One activity that is a wonderful math lesson for preschoolers is called "A New Kind of Basket Ball". For this activity, line up five baskets or bins in front of the children and label them with the numbers one through five. These number labels should not only have the written number digit, it should also have dots that represent the corresponding number. Place fifteen balls in front of the children as well. Ask them to put the right amount of balls into each basket; one ball should be in the basket with the number one on it and so on. This activity teaches math appropriately to preschoolers. Children not only need to experience math with concrete objects but also visually and symbolically through abstract activities. The concrete objects in this activity are the balls. The balls represent materials that the children can see and touch and use to visualize and verbalize their thoughts. The number labels on the baskets represent visualization. The children should be given illustrations or pictures that represent the concept you are teaching them. The dot on the number one card, two dots on the number two card, and so on, illustrates each number for the children. The dots also represent the symbol of the numbers they are working with.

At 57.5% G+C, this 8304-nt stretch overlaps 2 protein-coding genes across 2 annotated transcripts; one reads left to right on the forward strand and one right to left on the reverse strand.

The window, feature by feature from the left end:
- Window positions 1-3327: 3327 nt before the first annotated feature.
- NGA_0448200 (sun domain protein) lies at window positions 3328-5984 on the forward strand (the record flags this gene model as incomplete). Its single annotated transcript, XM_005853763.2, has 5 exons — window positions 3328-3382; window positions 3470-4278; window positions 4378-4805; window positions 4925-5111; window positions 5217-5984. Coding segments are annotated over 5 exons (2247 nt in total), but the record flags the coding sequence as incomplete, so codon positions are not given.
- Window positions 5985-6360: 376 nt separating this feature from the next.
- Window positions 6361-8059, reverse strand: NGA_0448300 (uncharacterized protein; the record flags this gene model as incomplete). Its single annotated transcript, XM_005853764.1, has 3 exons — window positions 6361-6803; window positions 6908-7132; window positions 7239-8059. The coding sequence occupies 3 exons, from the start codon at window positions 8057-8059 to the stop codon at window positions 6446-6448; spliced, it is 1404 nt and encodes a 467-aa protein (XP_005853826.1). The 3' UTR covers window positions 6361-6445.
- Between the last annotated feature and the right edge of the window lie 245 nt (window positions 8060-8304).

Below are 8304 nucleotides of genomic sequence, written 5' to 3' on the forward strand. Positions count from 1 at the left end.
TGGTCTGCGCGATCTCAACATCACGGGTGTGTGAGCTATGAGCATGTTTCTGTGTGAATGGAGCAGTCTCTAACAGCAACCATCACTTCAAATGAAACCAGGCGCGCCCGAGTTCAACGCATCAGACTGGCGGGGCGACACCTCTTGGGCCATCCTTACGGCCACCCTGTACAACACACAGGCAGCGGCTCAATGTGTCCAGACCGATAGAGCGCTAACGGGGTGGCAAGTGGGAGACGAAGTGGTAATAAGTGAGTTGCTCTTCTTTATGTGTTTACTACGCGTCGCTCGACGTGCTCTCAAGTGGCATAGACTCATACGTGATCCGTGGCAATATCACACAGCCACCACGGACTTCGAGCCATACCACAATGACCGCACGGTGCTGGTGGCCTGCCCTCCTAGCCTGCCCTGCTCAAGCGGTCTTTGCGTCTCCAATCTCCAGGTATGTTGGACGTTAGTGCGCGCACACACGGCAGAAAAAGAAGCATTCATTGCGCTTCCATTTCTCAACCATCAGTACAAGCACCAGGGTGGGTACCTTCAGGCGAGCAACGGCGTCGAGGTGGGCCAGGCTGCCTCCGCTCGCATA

There are many opportunities to teach your child how to count. You probably already have books with numbers and pictures, and you can count things with your child all the time. There are counting games and blocks with numbers on them, wall charts and a wide variety of tools to help you teach your child the basic principles of math. Mathematics worksheets can help you take that initial learning further to introduce the basic principles of math to your child, at a stage in their lives where they are eager to learn and able to absorb new information quickly and easily.
The children should love to do the worksheets; they should not be thrust upon them. Also doing only worksheets alone repeatedly would not be very productive. You should have a range of physical games and activities as well that would reinforce the concepts learnt. Here are a few ideas for such activities: The alphabet song: This remains a lovely way to practise the alphabet. Sing it slowly and sing it often. If you have a large alphabet chart and point out to each letter while you sing, it will be of great value. You can give all children letter cards in order (alphabet flashcards); they can hold up each letter as it is sung. Show a magazine or picture book to children. Ask them to identify all instances of the given letter in any page. Hand out letter cards to all children. Call out a letter. The child with that card has to come in front of the class and display the letter. Divide the class into two groups. Give one group letter cards. Give other group various objects. The first group will hold up a letter. The second group should hold up an object that starts with that letter.